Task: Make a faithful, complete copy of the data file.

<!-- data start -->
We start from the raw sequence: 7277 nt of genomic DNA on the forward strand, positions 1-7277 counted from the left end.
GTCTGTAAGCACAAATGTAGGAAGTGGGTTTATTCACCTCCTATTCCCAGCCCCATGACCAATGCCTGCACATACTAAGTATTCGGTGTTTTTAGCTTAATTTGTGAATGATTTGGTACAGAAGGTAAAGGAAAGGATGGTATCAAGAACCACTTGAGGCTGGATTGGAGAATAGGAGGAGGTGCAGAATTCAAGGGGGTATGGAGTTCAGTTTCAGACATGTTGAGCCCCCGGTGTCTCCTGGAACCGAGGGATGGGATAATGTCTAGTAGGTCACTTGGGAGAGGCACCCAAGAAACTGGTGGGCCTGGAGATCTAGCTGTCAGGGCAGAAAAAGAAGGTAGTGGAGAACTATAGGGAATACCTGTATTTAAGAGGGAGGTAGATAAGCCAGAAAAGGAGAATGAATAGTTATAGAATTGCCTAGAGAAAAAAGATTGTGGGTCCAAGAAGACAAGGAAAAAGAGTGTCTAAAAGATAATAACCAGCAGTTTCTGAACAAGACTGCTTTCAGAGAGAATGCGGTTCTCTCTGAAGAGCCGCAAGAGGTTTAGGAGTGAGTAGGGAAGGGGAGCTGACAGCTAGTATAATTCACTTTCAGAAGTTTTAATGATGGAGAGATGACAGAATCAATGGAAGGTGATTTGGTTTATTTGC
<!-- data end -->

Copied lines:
We start from the raw sequence: 7277 nt of genomic DNA on the forward strand, positions 1-7277 counted from the left end.
GTCTGTAAGCACAAATGTAGGAAGTGGGTTTATTCACCTCCTATTCCCAGCCCCATGACCAATGCCTGCACATACTAAGTATTCGGTGTTTTTAGCTTAATTTGTGAATGATTTGGTACAGAAGGTAAAGGAAAGGATGGTATCAAGAACCACTTGAGGCTGGATTGGAGAATAGGAGGAGGTGCAGAATTCAAGGGGGTATGGAGTTCAGTTTCAGACATGTTGAGCCCCCGGTGTCTCCTGGAACCGAGGGATGGGATAATGTCTAGTAGGTCACTTGGGAGAGGCACCCAAGAAACTGGTGGGCCTGGAGATCTAGCTGTCAGGGCAGAAAAAGAAGGTAGTGGAGAACTATAGGGAATACCTGTATTTAAGAGGGAGGTAGATAAGCCAGAAAAGGAGAATGAATAGTTATAGAATTGCCTAGAGAAAAAAGATTGTGGGTCCAAGAAGACAAGGAAAAAGAGTGTCTAAAAGATAATAACCAGCAGTTTCTGAACAAGACTGCTTTCAGAGAGAATGCGGTTCTCTCTGAAGAGCCGCAAGAGGTTTAGGAGTGAGTAGGGAAGGGGAGCTGACAGCTAGTATAATTCACTTTCAGAAGTTTTAATGATGGAGAGATGACAGAATCAATGGAAGGTGATTTGGTTTATTTGC